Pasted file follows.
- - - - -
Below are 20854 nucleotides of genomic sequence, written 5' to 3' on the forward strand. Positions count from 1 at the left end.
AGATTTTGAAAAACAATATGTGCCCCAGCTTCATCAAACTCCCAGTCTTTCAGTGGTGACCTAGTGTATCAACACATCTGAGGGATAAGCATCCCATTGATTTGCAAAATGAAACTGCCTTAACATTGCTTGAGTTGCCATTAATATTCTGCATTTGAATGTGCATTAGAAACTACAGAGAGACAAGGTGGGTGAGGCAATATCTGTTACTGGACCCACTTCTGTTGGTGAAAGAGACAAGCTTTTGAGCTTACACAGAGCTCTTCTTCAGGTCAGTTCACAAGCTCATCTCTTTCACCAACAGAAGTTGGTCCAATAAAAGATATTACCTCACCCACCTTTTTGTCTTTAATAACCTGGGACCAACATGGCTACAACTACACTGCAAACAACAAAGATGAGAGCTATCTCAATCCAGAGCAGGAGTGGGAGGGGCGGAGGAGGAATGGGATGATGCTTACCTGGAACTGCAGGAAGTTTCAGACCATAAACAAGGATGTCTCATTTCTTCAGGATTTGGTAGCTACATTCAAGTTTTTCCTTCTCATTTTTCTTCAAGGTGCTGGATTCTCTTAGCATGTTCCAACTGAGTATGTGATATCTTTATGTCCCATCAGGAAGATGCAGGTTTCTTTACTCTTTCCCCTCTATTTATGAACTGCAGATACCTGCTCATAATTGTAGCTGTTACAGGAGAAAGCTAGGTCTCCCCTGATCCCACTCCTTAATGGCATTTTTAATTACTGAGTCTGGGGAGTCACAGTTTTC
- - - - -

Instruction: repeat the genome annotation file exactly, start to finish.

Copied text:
Below are 20854 nucleotides of genomic sequence, written 5' to 3' on the forward strand. Positions count from 1 at the left end.
AGATTTTGAAAAACAATATGTGCCCCAGCTTCATCAAACTCCCAGTCTTTCAGTGGTGACCTAGTGTATCAACACATCTGAGGGATAAGCATCCCATTGATTTGCAAAATGAAACTGCCTTAACATTGCTTGAGTTGCCATTAATATTCTGCATTTGAATGTGCATTAGAAACTACAGAGAGACAAGGTGGGTGAGGCAATATCTGTTACTGGACCCACTTCTGTTGGTGAAAGAGACAAGCTTTTGAGCTTACACAGAGCTCTTCTTCAGGTCAGTTCACAAGCTCATCTCTTTCACCAACAGAAGTTGGTCCAATAAAAGATATTACCTCACCCACCTTTTTGTCTTTAATAACCTGGGACCAACATGGCTACAACTACACTGCAAACAACAAAGATGAGAGCTATCTCAATCCAGAGCAGGAGTGGGAGGGGCGGAGGAGGAATGGGATGATGCTTACCTGGAACTGCAGGAAGTTTCAGACCATAAACAAGGATGTCTCATTTCTTCAGGATTTGGTAGCTACATTCAAGTTTTTCCTTCTCATTTTTCTTCAAGGTGCTGGATTCTCTTAGCATGTTCCAACTGAGTATGTGATATCTTTATGTCCCATCAGGAAGATGCAGGTTTCTTTACTCTTTCCCCTCTATTTATGAACTGCAGATACCTGCTCATAATTGTAGCTGTTACAGGAGAAAGCTAGGTCTCCCCTGATCCCACTCCTTAATGGCATTTTTAATTACTGAGTCTGGGGAGTCACAGTTTTC